Sammie Batton lives near Franklin Blvd and Cosumnes River Blvd. He's been paying flood insurance since 1998.
"They called and told me I was in a flood zone and I would have to pay flood insurance," he says. "That was 12 years after I had been living there. I wasn't too happy about it, naturally."
The Federal Emergency Management Agency says almost everyone who lives between Franklin Boulevard and Morrison Creek and north of Strawberry Creek now has 100-year flood protection.
The flood insurance costs about $1,000 dollars per year and will no longer be required as of May 12. People may buy a Preferred Risk Policy that provides the same insurance for about $420.
Marshall Marik with the U.S. Army Corps of Engineers says unusual obstacles extended the construction of one of the projects to two years.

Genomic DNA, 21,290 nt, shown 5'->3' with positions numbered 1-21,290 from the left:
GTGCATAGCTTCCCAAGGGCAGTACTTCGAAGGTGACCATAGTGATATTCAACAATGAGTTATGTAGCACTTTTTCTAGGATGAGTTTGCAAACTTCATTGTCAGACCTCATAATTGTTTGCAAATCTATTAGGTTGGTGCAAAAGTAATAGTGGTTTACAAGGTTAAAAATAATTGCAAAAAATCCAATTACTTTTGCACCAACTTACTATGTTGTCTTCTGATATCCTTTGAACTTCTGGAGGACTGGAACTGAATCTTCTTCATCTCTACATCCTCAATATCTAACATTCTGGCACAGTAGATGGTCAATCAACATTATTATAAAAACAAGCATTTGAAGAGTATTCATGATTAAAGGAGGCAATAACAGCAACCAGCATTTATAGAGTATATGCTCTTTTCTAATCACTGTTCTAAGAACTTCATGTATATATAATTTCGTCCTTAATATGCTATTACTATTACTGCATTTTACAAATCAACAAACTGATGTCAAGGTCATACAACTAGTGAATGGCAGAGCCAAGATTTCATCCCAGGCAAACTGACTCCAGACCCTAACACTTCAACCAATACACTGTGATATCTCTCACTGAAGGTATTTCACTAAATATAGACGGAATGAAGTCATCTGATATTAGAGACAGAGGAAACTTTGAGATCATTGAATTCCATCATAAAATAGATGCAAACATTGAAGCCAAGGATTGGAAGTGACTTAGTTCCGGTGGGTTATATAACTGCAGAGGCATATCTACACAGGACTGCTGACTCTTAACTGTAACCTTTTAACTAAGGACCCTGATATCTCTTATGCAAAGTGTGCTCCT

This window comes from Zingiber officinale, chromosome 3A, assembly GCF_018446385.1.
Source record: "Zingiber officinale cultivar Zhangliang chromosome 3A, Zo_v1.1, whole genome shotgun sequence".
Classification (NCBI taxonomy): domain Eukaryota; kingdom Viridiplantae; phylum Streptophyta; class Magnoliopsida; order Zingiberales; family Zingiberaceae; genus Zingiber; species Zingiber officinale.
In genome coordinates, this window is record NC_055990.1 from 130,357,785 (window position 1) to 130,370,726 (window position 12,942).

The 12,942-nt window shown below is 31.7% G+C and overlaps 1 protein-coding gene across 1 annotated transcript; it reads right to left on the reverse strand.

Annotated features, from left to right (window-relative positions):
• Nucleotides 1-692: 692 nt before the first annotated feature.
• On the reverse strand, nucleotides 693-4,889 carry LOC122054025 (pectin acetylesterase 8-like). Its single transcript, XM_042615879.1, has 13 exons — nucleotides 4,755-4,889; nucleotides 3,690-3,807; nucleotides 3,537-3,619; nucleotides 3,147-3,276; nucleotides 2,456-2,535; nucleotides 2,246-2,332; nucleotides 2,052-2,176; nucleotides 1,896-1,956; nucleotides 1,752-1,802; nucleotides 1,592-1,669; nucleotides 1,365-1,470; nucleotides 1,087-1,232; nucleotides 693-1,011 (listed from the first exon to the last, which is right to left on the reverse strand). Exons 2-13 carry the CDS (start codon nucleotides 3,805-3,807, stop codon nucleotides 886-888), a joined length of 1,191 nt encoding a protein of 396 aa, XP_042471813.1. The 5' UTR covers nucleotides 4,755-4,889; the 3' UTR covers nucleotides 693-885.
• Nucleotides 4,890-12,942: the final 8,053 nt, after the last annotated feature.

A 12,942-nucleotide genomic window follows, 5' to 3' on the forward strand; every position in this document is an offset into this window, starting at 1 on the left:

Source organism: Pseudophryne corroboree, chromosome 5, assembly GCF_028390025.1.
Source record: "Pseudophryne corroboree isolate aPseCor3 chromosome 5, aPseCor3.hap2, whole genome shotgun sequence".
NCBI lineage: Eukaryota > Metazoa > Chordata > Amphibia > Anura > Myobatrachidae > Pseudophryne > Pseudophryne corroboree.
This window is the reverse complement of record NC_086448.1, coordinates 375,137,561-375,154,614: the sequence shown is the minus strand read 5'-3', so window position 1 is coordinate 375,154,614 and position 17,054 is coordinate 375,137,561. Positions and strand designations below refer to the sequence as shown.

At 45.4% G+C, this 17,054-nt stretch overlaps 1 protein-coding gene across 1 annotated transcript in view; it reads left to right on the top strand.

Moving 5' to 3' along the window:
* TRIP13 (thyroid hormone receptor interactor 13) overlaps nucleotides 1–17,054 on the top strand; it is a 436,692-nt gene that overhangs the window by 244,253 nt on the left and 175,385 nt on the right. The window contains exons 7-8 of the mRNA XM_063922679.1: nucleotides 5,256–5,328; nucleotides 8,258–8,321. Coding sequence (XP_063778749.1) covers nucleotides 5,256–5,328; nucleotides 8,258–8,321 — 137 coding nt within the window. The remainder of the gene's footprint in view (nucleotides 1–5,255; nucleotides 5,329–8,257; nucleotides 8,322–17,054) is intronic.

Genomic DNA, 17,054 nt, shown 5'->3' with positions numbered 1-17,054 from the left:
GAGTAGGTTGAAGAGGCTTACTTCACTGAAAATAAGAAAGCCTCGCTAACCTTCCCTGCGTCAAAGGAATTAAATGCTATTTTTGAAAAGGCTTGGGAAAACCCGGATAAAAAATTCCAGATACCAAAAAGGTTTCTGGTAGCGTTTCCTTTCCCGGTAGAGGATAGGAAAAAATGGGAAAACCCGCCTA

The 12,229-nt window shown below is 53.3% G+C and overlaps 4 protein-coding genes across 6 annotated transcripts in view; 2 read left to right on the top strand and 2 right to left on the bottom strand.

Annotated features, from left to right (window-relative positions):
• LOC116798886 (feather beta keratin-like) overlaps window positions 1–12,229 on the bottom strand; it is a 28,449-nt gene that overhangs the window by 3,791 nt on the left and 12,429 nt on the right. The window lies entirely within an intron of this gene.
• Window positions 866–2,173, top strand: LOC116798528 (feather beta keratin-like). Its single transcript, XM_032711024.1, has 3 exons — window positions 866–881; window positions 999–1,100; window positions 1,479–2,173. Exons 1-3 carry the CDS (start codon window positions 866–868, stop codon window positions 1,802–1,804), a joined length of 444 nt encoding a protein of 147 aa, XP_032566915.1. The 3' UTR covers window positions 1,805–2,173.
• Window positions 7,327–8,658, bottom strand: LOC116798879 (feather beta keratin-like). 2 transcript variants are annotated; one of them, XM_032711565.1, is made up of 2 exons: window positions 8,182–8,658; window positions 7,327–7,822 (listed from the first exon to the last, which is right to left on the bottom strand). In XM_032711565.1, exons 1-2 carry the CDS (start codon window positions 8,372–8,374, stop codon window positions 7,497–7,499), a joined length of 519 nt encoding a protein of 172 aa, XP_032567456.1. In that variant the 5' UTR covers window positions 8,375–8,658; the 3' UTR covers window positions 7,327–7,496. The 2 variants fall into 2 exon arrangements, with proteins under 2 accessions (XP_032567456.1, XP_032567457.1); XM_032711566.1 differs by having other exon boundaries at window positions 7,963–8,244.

"The engineering involved in working around a gas transmission pipeline," he says "and also the interface required to get real estate rights on Union Pacific Railroad property caused that to be the last piece that needed to be constructed to make this a complete project.
The Army Corps built a 3300-foot flood wall on Morrison Creek. The Sacramento Area Flood Control Agency lined about a mile-and-a-half of Unionhouse Creek with concrete.
The fourth year of drought in California has some state wine grape growers that rely on groundwater 'concerned' about the upcoming season.
Struggling sugar beet farmers in the San Joaquin Valley are turning their crop into energy instead of sweetener. A pilot plant could prove to be good for the environment and the economy.
The cleanup of some sort of mysterious goo on Bay Area seabirds continues at a rescue center in Solano County.
A UC Davis student is on a mission to stop food waste by placing a refrigerator in his front yard for neighbors to share leftovers.
The Sacramento Zoo said Thursday that their African Lion pride, the sire, dam and trio of cubs can now be seen on exhibit together daily.